Every year at this time, I create a list of suggestions for holiday gift giving. Starting November 20th and continuing through December, you can audition some of my recommendations from the annual Sunday Baroque Holiday Gift list. All of us at Sunday Baroque wish you and yours a happy, healthy, and safe holiday season filled with laughter, peace and an abundance of good music! Sunday Baroque Holiday Gift List 2016 BARLEY MOON Ayreheart Sono Luminus DSL-92203 Ayreheart is a quartet whose repertory is eclectic, and this 2016 release features renaissance music by John Dowland and William Byrd alongside traditional folk songs, performed on lutes and voice. Ronn McFarlane (lute), Brian Kay (lute, guitar and voice), Will Morris (colascione, violin, mandolin) and Mattias Rucht (percussion) are the core members of Ayreheart. A spirited and fresh take on some appealing tunes. BAROQUE SESSION ON PIANO Luc Beausejour - piano Analekta AN 2 9128 Luc Beausejour is an expert harpsichordist and organist, but this recording features his performances of baroque music on piano. He selected music that was most appealing to him personally and seemed to work best on piano. The collection includes music by JS Bach, D. Scarlatti, Handel, F. Couperin, Rameau, and H. Purcell. Beausejour brings his knowledge and sensitivity to historic performance practice to these modern instrument presentations. BAROQUE TREASURY National Arts Center Orchestra of Canada, Pinchas Zukerman Analekta AN2 8783 This is a nice sample of some familiar baroque music played on modern instruments. It opens with Handel’s zippy Arrival of the Queen of Sheba, and includes JS Bach’s beloved Orchestral Suite #3 and Concerto in c for oboe and violin, among other works. An appealing and enjoyable sampler collection! COMEDIE ET TRAGEDIE VOLUME 2 Tempesta di Mare Chaconne CHAN 0810 Orchestral music for the theatre by Marc-Antoine Charpentier, Jean-Philippe Rameau and Jean-Marie Leclair. The Philadelphia ensemble Tempesta di Mare is a topnotch group known for superlative playing and imaginative programming. They breathe new life into undeservedly neglected music and composers, and this recording is another terrific example of their fine work. AN EVENING WITH WILHEMINE John Schneiderman – lute, Jeffrey Cohan – flute, William Skeen – cello Hanssler Classic HC 15048 A lovely chamber music collection of interesting repertory by Adam Falckenhagen, who worked for Princess Wilhemine. (sister of King Frederick the Great of Prussia) Light and pretty, this is less well-known music that deserves to be heard. GEMINIANI SONATAS FOR CELLO OP.5 Four Nations Ensemble Orchid Classics 100049 Four Nations Ensemble is comprised of cellist Loretta O’Sullivan, harpsichordist Andrew Appel and continuo cellist Beiliang Zhu. Italian violinist and composer Francesco Geminiani published six Cello Sonatas in 1746 in Paris, at a time when the viola da gamba’s popularity was waning, and the cello was on the ascent as a solo instrument. These imaginative Sonatas are beautifully played by the excellent Four Nations Ensemble. G.Ph. TELEMANN – THE DOUBLE CONCERTOS WITH RECORDER Erik Bosgraaf - recorder, Ensemble Cordevento Brilliant Classics 95249 Georg Philipp Telemann was a multi-talented musician who was skilled at playing several instruments. He was particularly talented on recorder, and this new recording features a virtuoso recorder player collaborating with other instrumentalists to play Telemann’s double concertos for recorder. These are fine performances of interesting repertory. ANTONIO VIVALDI CONCERTI PER DUE VIOLINI Giuliano Carmignola – violin, Amandine Beyer – violin, Gli Incogniti Harmonia Mundi HMC 902249 Antonio Vivaldi was a fantastic violin player, and he composed many Concertos featuring his instrument. Two outstanding baroque violin players – Giuliano Carmignola and Amandine Beyer – teamed up to play seven of Vivaldi’s Concertos for Two Violins. The expert interplay between soloists and ensemble offers double the rhythmic drive and energy, and double the artistry. THE PERFECT SOUTHERN ART John Bullard - banjo, Various musicians Bullard Music JB100 And now for something completely different! John Bullard shows the expressive, classical side of the banjo playing music by baroque composers A. Marcello, Telemann, Handel, and JS Bach, as well as music by Schumann and Grieg. He assembled a topnotch ensemble to present lovely and respectful transcriptions of familiar music including JESU, JOY OF MAN’S DESIRING, and Marcello’s OBOE CONCERTO IN D MINOR. This is great introduction to the classical tradition for a novice, and fun for someone who knows the repertory well and appreciates a fresh take.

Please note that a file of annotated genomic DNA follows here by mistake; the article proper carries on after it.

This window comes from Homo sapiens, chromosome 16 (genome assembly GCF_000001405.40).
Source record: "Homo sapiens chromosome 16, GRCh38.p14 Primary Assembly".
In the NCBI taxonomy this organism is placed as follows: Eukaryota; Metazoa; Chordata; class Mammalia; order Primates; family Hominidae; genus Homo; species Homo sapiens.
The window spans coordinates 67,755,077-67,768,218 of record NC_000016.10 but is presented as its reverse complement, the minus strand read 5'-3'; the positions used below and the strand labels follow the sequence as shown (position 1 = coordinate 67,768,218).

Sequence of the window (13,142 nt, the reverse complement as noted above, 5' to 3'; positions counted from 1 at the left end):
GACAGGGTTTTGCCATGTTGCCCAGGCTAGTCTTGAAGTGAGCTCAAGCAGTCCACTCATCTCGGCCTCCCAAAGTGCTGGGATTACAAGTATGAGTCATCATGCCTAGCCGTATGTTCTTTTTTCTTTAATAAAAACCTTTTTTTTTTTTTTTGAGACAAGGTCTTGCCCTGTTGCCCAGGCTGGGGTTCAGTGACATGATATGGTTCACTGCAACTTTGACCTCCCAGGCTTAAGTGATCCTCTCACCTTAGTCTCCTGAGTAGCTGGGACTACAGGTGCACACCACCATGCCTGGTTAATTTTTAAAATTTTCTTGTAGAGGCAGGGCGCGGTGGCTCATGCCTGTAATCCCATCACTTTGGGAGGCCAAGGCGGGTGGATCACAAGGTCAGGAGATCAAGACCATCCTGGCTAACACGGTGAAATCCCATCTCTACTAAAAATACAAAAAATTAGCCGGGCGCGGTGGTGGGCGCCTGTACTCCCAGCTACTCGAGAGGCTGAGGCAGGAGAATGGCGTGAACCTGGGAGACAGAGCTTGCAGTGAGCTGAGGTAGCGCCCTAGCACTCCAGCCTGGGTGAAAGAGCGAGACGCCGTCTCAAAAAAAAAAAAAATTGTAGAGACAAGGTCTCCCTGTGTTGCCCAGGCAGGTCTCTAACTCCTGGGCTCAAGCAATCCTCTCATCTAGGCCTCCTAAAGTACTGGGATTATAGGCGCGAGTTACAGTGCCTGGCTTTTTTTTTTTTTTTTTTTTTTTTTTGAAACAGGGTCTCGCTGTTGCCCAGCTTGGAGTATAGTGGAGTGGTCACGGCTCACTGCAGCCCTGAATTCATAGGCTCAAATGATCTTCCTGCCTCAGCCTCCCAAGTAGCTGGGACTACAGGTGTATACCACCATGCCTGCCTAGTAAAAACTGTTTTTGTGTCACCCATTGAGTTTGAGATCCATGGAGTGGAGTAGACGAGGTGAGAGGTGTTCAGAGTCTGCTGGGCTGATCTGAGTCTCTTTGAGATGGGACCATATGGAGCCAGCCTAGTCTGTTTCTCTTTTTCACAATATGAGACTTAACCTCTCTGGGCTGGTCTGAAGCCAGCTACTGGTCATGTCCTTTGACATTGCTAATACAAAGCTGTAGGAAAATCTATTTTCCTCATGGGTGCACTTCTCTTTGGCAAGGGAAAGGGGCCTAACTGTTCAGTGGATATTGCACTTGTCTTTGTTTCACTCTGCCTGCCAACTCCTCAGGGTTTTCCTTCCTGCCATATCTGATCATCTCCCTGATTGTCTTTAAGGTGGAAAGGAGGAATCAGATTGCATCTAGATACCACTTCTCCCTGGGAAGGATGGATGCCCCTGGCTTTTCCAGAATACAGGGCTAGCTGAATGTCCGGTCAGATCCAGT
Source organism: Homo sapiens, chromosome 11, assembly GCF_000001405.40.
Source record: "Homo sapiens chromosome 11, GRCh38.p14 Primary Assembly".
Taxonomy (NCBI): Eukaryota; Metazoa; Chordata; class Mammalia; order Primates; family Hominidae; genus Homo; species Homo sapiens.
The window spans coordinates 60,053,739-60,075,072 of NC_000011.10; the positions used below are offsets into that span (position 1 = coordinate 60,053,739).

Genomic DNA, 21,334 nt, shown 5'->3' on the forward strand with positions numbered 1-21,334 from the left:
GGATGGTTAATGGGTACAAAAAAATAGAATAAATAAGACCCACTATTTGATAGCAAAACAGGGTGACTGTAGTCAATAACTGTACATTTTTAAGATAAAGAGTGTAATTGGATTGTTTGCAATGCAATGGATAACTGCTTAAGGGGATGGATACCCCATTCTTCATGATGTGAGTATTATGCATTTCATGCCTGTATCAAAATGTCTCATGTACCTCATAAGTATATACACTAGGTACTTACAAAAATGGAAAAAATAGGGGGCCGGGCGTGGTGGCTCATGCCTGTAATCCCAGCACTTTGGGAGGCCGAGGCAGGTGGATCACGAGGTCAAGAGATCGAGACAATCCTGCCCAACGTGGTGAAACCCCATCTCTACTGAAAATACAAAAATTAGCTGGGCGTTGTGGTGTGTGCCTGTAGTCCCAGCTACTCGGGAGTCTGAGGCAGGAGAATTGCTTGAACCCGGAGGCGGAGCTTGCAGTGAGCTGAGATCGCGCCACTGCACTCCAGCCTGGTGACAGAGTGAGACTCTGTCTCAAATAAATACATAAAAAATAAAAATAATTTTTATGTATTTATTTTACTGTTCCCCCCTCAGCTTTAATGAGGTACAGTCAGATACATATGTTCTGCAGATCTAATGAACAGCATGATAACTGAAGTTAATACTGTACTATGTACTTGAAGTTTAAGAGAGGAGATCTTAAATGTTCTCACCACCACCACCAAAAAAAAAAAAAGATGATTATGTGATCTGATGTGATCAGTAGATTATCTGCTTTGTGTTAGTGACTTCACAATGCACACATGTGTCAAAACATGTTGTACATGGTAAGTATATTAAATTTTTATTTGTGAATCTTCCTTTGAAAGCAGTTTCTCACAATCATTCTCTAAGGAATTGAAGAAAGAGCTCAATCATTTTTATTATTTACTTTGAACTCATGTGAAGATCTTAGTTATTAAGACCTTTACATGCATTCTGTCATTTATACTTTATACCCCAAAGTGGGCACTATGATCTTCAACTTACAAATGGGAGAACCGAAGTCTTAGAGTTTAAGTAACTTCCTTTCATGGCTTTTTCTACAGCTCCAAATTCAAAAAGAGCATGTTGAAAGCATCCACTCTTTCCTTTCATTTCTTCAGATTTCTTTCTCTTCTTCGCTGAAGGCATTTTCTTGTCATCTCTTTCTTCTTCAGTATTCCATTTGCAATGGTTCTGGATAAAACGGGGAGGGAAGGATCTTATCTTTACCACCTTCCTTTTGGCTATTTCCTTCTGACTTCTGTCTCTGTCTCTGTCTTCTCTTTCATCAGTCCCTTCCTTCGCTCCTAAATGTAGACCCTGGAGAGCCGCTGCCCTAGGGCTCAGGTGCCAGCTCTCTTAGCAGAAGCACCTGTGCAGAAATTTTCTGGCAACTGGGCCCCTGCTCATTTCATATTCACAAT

Since Singing is so good a thing...